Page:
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Scam Alert: How to Spot Hoax Posts in Your Facebook Groups

Facebook groups have a serious misinformation problem, according to a new report from a major fact-checking site – and the hundreds of hoax posts uncovered about fugitive snakes and serial killers likely only hint at the extent of the global problem.

The report of Complete done (through The Guardian), an independent fact-checking charity in the UK, has compiled data and examples gathered over the past year in its studies of online disinformation. Overall, Full Fact found 1,200 examples of hoax posts in Facebook groups over the past 12 months, which it says are likely to be “the tip of the iceberg.”

The charity says judging the true extent of the problem is difficult, because “many hoax posts are never verified or reported”. But it has emerged that at least 115 different communities across the UK have fallen victim to the hoaxes, and that these posts have also appeared in many groups overseas.

Many of these hoaxes are serious and designed to “terrify local communities,” according to Full Fact. One case in Dundee, Scotland alleged that a serial killer was on the loose and “hunting” local communities, while others attempted to lure people in to help find missing dogs or children who don’t exist. The charity also found similar examples in Facebook groups in the US and Australia.

What’s behind the hoaxes?

So why do these hoaxes occur? Full Fact states that many hoax creators use a “bait and swap” approach to later turn their fake stories into engagement posts or affiliate links for cashback and giveaway sites.

For example, a post in Doncaster, UK about a missing person was later edited and replaced with an unrelated post advertising a contest to win baskets of chocolate. When the post was edited, it had already been shared “over 100 times”. This tactic is common, according to Full Fact, with edited posts usually containing an active link that you need to click to leave Facebook.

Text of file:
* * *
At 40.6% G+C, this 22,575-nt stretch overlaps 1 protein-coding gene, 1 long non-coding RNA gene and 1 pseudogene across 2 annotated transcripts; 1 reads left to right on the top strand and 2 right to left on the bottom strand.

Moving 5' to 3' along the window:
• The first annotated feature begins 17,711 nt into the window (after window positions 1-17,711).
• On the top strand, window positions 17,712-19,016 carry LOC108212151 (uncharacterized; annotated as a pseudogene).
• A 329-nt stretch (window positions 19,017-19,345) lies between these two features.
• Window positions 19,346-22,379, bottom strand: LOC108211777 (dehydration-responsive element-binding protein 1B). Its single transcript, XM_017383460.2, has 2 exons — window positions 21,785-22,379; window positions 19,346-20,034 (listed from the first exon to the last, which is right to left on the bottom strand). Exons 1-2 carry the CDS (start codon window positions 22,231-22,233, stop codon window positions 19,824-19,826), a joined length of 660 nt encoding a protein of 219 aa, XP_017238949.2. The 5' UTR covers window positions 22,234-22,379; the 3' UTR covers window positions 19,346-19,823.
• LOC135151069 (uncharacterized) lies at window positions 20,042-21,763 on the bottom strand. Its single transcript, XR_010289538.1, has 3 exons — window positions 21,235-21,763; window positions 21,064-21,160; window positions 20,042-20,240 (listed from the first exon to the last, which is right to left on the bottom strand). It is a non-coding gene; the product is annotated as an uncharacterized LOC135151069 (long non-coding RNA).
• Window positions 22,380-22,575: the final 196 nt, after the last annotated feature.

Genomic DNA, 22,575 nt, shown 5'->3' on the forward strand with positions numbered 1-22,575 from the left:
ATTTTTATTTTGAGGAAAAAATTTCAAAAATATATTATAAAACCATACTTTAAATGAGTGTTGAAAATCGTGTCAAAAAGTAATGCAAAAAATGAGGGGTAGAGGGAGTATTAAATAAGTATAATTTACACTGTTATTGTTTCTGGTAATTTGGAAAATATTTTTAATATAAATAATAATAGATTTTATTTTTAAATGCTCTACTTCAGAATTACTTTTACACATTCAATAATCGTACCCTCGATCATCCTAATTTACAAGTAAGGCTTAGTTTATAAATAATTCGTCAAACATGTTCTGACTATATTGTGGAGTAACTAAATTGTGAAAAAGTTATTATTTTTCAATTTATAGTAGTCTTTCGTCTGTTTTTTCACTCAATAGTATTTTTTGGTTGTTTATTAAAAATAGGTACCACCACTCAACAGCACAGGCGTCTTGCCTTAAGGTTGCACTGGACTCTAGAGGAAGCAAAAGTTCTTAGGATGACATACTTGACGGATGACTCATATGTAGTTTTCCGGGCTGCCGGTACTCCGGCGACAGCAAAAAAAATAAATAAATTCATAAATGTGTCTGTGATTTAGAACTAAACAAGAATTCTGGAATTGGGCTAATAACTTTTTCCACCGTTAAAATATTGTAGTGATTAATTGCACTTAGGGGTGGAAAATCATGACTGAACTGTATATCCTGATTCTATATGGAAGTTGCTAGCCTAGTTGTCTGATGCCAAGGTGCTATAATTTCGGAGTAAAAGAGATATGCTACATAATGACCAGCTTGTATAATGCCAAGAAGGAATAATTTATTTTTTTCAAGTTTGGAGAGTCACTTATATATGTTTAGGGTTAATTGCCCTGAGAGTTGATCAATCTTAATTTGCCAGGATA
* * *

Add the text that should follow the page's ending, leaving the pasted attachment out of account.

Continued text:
We asked Meta for comment on the issue of hoaxes in Facebook groups and a spokesperson told us: “Fraudulent activity is not permitted on our platforms and we have removed infringing posts and accounts brought to our attention. While no application is perfect, we continue to invest in new technologies and methods to stop scams and the people responsible for them. Last year we also introduced new tools to help Facebook group admins prevent the spread of misinformation and manage interactions in their groups.

Three phones on a blue background showing admin settings for Facebook groups

Meta has previously announced new features for admins to help them moderate posts (above), but Full Fact believes it can go further. (Image credit: Meta)

But Full Fact isn’t convinced Meta has done enough, saying the policy changes on Facebook “appear to have inadvertently helped hoax posts in local community groups become a global phenomenon.” The key one in 2013 was said to allow Facebook group users to edit posts — best of all, posts retain likes or shares even when words and images are edited.

If you’ve engaged with an edited post, you don’t currently receive any notifications about the content change. Further fanning the flames of the problem was another policy change in 2021, which allowed people to join groups without any admin approval. While admins are still able to restrict who posts and comments in groups, Full Fact says this change has made local groups more open to infiltration by people from outside the area.

How to avoid hoaxes in Facebook groups

A laptop screen against a blue background shows someone checking the edit history of a post

(Image credit: Future)

Given the tactics hoaxers employ on Facebook groups, one of the best ways to check them or avoid sharing them is to see if the post has been edited. You can do this by clicking on the three dots at the top right of the post and clicking “View edit history” (above).

But Full Fact has also put together a separate handy guide spot hoaxes in Facebook groups, which contains more tips. These include checking to see if comments on the post are disabled (less common in genuine posts asking for help), looking to see if the image has been used elsewhere (using Google image search), and watching out for posts that have been created from a newly created page, rather than a personal profile.

You can also do a quick check of a post’s text by pasting it into the Facebook search box in the top left corner and seeing if it’s been used elsewhere with different images. For local groups, Full Fact also says it’s worth checking the language to see if it doesn’t appear to be from your region.

While Meta has introduced new tools for group admins — such as those announced in 2022 that allow them to automatically approve or deny member requests — and have also partnered with 90 independent fact-checking organizations (including Full Fact), there it’s clearly still a problem with hoax posts. So it’s worth arming yourself with the above tips and double-checking posts about missing dogs or serial killers if you’re an avid user of Facebook’s otherwise useful groups feature.

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